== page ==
February 15, 2014

The Gender Gap in Getting Fit

Why do workouts that are specifically designed for women insist on encouraging sexiness?

I go to a gym or a dance studio or a workout class to get some exercise, learn a new skill, tone my body, relieve stress, and get healthy (and maybe lose weight) - not to be sexy.

When I go to the pool to swim laps, I don't think about how "sexy" my backstroke is. I'm thinking about not crashing into my neighboring swimmer by keeping perfect form and swimming in a straight line. When I do it right, maybe it looks sexy. But that's not the point.

Sure, I get it. Whatever it takes to make an activity palatable - especially for women who might be feeling gross when they sweat, or uncomfortable watching themselves in the mirror. Trust me, I get it.

But when I'm taking Zumba, I don't want to turn around and smack my own ass. I don't want anybody smacking my ass.

When I take bellydancing, I don't want to know which move is especially sexy - they're all sexy, it's bellydancing, a dance of seduction. I want to learn how to make my stomach muscles do that thing. I want to realize that shimmying while moving my hips in a figure 8 is so fun that I want to do it while I'm standing in line at the grocery store.

Why do women have to take classes like Catwalk Cardio in high heels and S-Curve and X-Pole on the stripper pole, all to be bootylicious and beach body ready?

Maybe sex appeal is an inner motivation for some. But take any personal training session with a guy - or Crossfit, Krav Maga, spring training, football training, Bowflex, bodybuilding, whatever - and the encouragement (or drill sergeant beratement) is about strengthening, tightening, leaning, building. Sure, those tight abs are sexy. But that's not the point of the whole thing.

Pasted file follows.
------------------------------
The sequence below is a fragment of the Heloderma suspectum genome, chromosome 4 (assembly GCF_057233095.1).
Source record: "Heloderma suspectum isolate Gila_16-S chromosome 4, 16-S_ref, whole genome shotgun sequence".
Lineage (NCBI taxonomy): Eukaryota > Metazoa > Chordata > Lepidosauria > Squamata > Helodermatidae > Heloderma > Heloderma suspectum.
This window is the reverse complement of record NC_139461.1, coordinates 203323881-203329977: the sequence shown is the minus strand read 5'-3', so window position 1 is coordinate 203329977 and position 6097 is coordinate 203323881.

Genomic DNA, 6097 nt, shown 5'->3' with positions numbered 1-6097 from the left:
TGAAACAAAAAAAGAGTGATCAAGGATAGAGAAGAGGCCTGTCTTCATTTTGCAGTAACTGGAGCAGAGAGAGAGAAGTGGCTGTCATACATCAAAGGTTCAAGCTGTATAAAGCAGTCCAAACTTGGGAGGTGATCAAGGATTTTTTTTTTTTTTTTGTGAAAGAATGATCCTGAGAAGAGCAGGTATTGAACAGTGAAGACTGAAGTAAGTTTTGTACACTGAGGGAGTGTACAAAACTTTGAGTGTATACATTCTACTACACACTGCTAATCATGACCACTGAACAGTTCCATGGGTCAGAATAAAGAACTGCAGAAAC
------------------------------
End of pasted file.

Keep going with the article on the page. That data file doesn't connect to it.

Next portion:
I'm really tired of taking classes where I'm instructed to look in the mirror, imagine my guy there, and seduce him. I don't want to strike a pose. I didn't shower this morning, my shirt has a salt streak down the middle of the back from sweat, and my stomach is getting in the way of some of the moves.

Maybe I should be taking more yoga or pilates, which are typically focused more on correct posture and form.

Maybe I shouldn't take classes at all, and restrict my fitness routine to solo efforts like hiking and swimming. If I'm in a room full of women who are not my romantic prospects, who smell like yoga mats and feet and sweat and farts, I do not feel sexy, and will not act sexy. I have a problem with authority. I am your eyerolling student. I think I know everything, and when I don't, I burst into tears.

I cried recently during the last half of a Bollywood dance workout class, a discipline I really enjoy and am generally good at. But I didn't know some of those particular moves, and I was the only student who showed up. Instead of being able to hide in the back, or show off to the rest of the class how good of a grasp I had on the moves, all I could do was watch myself - a big, white cow - lumbering around the dance studio in the giant, unavoidable mirror wall.

To comfort me after class was over, the instructor tried to tell me - convince me - that I'm beautiful. But that's not the problem. I don't care if I'm beautiful or not. I have been more beautiful than I am right now; I have been less beautiful than I am right now. But right now, I'm overtired, underslept, overworked, underpaid, underloved, misunderstood, misanthropic, fibromyalgic, rheumatic, arthritic, astigmatic, dysthymic, dystopic. Telling me I'm beautiful doesn't fix any of that.

Telling me to act sexy doesn't empower me. It disenfranchises me. It makes me feel like it's my only recourse - a panacea for all my professional, financial, personal, and romantic woes.

And besides, you can't teach sexy. You're either sexy or you're not. And if you're not, you can't just act sexy. That doesn't do anything for anybody.

Related Post:
Not Hot Enough

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